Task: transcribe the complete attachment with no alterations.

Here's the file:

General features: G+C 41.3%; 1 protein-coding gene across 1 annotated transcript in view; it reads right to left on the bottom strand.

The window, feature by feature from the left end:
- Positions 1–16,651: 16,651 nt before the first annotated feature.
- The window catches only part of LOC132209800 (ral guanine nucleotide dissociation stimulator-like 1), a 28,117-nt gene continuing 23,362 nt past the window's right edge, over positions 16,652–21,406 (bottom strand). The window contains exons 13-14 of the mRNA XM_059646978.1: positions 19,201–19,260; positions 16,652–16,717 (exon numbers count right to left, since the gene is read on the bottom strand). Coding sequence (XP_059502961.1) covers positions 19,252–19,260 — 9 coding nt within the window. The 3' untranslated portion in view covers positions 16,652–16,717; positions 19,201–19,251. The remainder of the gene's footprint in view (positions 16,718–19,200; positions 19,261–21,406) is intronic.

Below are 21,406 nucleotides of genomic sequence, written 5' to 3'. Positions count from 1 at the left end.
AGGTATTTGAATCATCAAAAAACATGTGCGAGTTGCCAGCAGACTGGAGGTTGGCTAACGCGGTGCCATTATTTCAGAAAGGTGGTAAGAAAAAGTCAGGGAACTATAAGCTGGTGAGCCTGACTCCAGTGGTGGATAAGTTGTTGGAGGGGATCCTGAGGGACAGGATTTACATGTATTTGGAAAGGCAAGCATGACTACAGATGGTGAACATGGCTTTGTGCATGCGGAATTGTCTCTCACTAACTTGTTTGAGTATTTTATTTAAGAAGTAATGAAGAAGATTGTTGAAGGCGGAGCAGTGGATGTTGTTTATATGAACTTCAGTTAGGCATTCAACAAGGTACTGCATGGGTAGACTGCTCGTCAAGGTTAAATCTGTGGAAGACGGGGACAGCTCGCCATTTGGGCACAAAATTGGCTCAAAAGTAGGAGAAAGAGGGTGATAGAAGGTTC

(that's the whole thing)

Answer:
General features: G+C 41.3%; 1 protein-coding gene across 1 annotated transcript in view; it reads right to left on the bottom strand.

The window, feature by feature from the left end:
- Positions 1–16,651: 16,651 nt before the first annotated feature.
- The window catches only part of LOC132209800 (ral guanine nucleotide dissociation stimulator-like 1), a 28,117-nt gene continuing 23,362 nt past the window's right edge, over positions 16,652–21,406 (bottom strand). The window contains exons 13-14 of the mRNA XM_059646978.1: positions 19,201–19,260; positions 16,652–16,717 (exon numbers count right to left, since the gene is read on the bottom strand). Coding sequence (XP_059502961.1) covers positions 19,252–19,260 — 9 coding nt within the window. The 3' untranslated portion in view covers positions 16,652–16,717; positions 19,201–19,251. The remainder of the gene's footprint in view (positions 16,718–19,200; positions 19,261–21,406) is intronic.

Below are 21,406 nucleotides of genomic sequence, written 5' to 3'. Positions count from 1 at the left end.
AGGTATTTGAATCATCAAAAAACATGTGCGAGTTGCCAGCAGACTGGAGGTTGGCTAACGCGGTGCCATTATTTCAGAAAGGTGGTAAGAAAAAGTCAGGGAACTATAAGCTGGTGAGCCTGACTCCAGTGGTGGATAAGTTGTTGGAGGGGATCCTGAGGGACAGGATTTACATGTATTTGGAAAGGCAAGCATGACTACAGATGGTGAACATGGCTTTGTGCATGCGGAATTGTCTCTCACTAACTTGTTTGAGTATTTTATTTAAGAAGTAATGAAGAAGATTGTTGAAGGCGGAGCAGTGGATGTTGTTTATATGAACTTCAGTTAGGCATTCAACAAGGTACTGCATGGGTAGACTGCTCGTCAAGGTTAAATCTGTGGAAGACGGGGACAGCTCGCCATTTGGGCACAAAATTGGCTCAAAAGTAGGAGAAAGAGGGTGATAGAAGGTTC